The Torah warns that we must be careful to charge properly when selling property in Eretz Yisroel. A land owner must calculate according to how many years are left to Yovel, and set a price accordingly.

As an added bonus, the Torah also reminds us to be fair in all business, land deals or selling goods.


KEEP
THE
FAITH

ShmitaYovel may be a sweet deal for land owners and servants but farmers get a double dose of "keep the faith". You see, the forty-ninth year is a Shmita year and the fiftieth year is a Shmita-like year. That means for two years, farmers can't work the fields. That's quite a feat, but then again, there is the promise Hashem makes to those who keep the laws of Shmita... ...If you let the land rest I'll grant you three brachot. When the Torah gets tough, Hashem's got a Bracha in mind... actually three.

First, there is the abundance clause, The year before Shmita will be a real heaping harvest. Enough to last for two years plus, as a bonus, it'll even cover the eighth year!

Second, the appetite clause, All stomachs will practically shrink! Hashem promises that even if you only eat a little, you'll be satisfied. Great for dieters!

Third, the protective clause, If you keep Shmita and Yovel, Hashem will control the borders, and enemies will stay away. On the other hand, the warning attached to it is, if you blow it, enemies will push Klal Yisroel into Galut (exile).


WATCH
YOUR
WORDS

Now the Torah goes back into the "Love your neighbor" mode with a new command not to hurt a fellow Jew with mean or misleading words. This time it's the Ger (convert) and Ba'al Teshuva (one who once wasn't religious) that take center stage. These two groups are singled out because both the Ger and the Ba'al Teshuva have made a break with their past.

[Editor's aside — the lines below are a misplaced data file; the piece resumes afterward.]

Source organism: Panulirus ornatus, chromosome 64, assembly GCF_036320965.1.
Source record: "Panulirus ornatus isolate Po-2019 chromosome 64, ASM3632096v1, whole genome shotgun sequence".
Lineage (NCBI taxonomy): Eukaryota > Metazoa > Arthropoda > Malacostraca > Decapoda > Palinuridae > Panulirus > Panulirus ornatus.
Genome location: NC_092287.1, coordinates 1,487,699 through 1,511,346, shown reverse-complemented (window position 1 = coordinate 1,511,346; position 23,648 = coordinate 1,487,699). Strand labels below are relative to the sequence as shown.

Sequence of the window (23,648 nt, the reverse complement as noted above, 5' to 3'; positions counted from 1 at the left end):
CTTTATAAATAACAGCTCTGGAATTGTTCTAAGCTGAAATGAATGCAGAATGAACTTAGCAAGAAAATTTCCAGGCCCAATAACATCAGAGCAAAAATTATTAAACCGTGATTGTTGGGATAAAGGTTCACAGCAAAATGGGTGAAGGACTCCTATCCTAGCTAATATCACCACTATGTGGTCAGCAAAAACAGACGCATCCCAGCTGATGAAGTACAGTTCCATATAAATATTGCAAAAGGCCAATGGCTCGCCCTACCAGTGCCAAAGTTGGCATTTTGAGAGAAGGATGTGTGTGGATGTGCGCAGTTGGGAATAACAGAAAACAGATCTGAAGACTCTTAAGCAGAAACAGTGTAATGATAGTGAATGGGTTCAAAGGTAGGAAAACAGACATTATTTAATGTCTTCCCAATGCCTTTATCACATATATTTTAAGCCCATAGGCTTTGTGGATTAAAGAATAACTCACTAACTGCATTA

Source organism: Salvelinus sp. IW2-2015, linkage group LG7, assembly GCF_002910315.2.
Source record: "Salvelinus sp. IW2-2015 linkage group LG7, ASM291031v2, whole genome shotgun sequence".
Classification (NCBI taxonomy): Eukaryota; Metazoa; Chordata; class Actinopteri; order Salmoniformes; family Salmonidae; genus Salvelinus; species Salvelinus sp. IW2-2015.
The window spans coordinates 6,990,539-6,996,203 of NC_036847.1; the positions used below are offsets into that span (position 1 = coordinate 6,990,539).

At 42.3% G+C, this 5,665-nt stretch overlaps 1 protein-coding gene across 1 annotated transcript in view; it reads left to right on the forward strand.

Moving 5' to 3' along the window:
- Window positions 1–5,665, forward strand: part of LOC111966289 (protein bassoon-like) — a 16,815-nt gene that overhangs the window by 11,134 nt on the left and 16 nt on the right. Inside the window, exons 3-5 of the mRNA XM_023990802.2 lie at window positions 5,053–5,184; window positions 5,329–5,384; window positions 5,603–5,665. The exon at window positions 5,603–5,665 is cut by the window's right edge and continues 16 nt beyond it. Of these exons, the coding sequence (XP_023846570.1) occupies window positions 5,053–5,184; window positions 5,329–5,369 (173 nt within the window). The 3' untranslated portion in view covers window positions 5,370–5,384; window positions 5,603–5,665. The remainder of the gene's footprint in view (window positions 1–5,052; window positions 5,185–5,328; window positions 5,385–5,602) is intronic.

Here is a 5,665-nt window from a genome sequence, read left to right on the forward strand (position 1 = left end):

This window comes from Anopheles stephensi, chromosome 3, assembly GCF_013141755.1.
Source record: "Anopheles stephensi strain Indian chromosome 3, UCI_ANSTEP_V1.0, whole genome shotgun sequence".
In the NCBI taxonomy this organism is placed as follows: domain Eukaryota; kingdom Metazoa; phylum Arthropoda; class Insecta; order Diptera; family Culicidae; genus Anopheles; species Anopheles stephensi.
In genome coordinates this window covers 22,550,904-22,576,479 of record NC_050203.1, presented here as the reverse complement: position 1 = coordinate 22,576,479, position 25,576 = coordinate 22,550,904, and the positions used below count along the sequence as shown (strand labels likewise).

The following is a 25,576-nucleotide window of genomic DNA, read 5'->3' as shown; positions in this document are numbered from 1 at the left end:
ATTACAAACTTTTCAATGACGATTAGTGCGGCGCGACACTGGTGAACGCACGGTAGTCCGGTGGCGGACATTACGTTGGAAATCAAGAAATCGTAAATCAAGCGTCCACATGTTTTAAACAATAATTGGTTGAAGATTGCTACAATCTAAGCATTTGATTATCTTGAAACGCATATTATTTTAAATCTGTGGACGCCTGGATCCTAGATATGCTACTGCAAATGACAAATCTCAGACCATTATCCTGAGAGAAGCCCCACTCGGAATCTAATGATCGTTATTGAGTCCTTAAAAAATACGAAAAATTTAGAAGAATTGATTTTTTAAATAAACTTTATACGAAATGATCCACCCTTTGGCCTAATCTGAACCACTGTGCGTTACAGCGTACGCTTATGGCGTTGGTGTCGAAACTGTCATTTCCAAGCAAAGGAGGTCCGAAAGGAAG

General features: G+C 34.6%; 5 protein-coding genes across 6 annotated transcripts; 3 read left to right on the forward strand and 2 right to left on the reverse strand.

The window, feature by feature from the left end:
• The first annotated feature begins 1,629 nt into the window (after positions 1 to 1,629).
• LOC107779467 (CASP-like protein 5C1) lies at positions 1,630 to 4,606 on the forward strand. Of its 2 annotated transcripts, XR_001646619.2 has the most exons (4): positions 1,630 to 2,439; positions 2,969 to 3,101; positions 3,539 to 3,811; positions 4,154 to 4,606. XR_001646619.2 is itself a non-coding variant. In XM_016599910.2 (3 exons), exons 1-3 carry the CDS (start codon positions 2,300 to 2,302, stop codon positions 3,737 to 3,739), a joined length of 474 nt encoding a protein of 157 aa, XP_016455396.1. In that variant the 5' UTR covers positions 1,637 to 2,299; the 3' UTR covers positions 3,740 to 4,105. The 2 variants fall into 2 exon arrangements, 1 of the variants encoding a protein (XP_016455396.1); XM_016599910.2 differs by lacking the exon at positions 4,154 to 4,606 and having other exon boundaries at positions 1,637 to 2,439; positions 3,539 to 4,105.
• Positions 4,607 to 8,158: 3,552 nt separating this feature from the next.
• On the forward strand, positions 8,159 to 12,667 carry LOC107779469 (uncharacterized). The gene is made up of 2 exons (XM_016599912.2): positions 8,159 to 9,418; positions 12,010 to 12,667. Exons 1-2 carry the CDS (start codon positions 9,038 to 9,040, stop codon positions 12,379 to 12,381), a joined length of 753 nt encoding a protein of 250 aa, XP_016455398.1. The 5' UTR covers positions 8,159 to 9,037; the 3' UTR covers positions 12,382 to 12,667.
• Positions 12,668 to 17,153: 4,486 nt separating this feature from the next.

Hashem wants us to be sensitive to people who may be embarrassed or feel sensitive about something that makes them not the same as others. If mixed up Mechel adds up 5 and 5 and says it's 55, let it go! Don't remind him about the silly comment the next day.


TAKING
AN
INTEREST
IN
INTEREST

The Torah teaches that it's a Mitzvah to loan money to people in need, on the condition, of course, that the person is not a no good bum who will stiff you.

But here's the catch, you've got to loan out the money before the person becomes poor so he can avoid asking for Tzedakah (charity).

When you loan out money, Hashem forbids a Jew to take any interest from another Jew. This is called "Ribit".

Ribit is a concept with many hats.

If you say "I'll give you five bucks and you give me ten back, that's Ribit.

If you lend out five bucks and get back five bucks and a pickle, that pickle is Ribit.

Even a "Thank You" can be called Ribit.

Ribit makes lending money a tough Mitzvah, but when it's done right this Mitzvah is a real deed for all parties involved.


STATE
SALE

In the old days a poor Jew would sell himself as a servant to earn a little nest egg of money. The pay was good and the master treated him well (the Torah made sure of that) so it made sense. The problem is that a Jew might get the idea to work in a Non-Jewish household. That's forbidden. But, knowing human nature especially when it's a desperate situation, The Torah sets up a Mitzvah just in case.

If a person becomes a servant in a non-Jewish household, it's a Mitzvah for his family to redeem him as fast as possible. If they can't come up with the cash, it's a Mitzvah for any Jew to redeem him. In the worst case, the Bait Din forces the non-Jewish master to release him during Yovel.

The Torah is afraid that if a Jew serves in a non-Jewish home he will be exposed to idols.


SIDE
STEP
THE
STONES

Idol-worshippers has some strange ways in the old days! Imagine building stone floors to fall on and pillars of stone to pray to. Hashem commands us not to build pillars nor to kneel down on a stone floor while davening. The only stones a Jew can kneel on are the stones on the floor of the Bait Hamikdash.

Go on to the next Parsha as we wrap up Vayikra with the winnings and warnings about being a Jew in Eretz Yisroel in our in the next exciting episode of:

Parsha on Parade

Midrash Maven
See the Midrash Mavin on Behar